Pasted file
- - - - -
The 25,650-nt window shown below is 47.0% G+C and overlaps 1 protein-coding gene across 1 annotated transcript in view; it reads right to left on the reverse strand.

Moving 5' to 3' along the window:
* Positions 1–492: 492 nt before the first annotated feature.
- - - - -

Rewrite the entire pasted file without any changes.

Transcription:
The 25,650-nt window shown below is 47.0% G+C and overlaps 1 protein-coding gene across 1 annotated transcript in view; it reads right to left on the reverse strand.

Moving 5' to 3' along the window:
* Positions 1–492: 492 nt before the first annotated feature.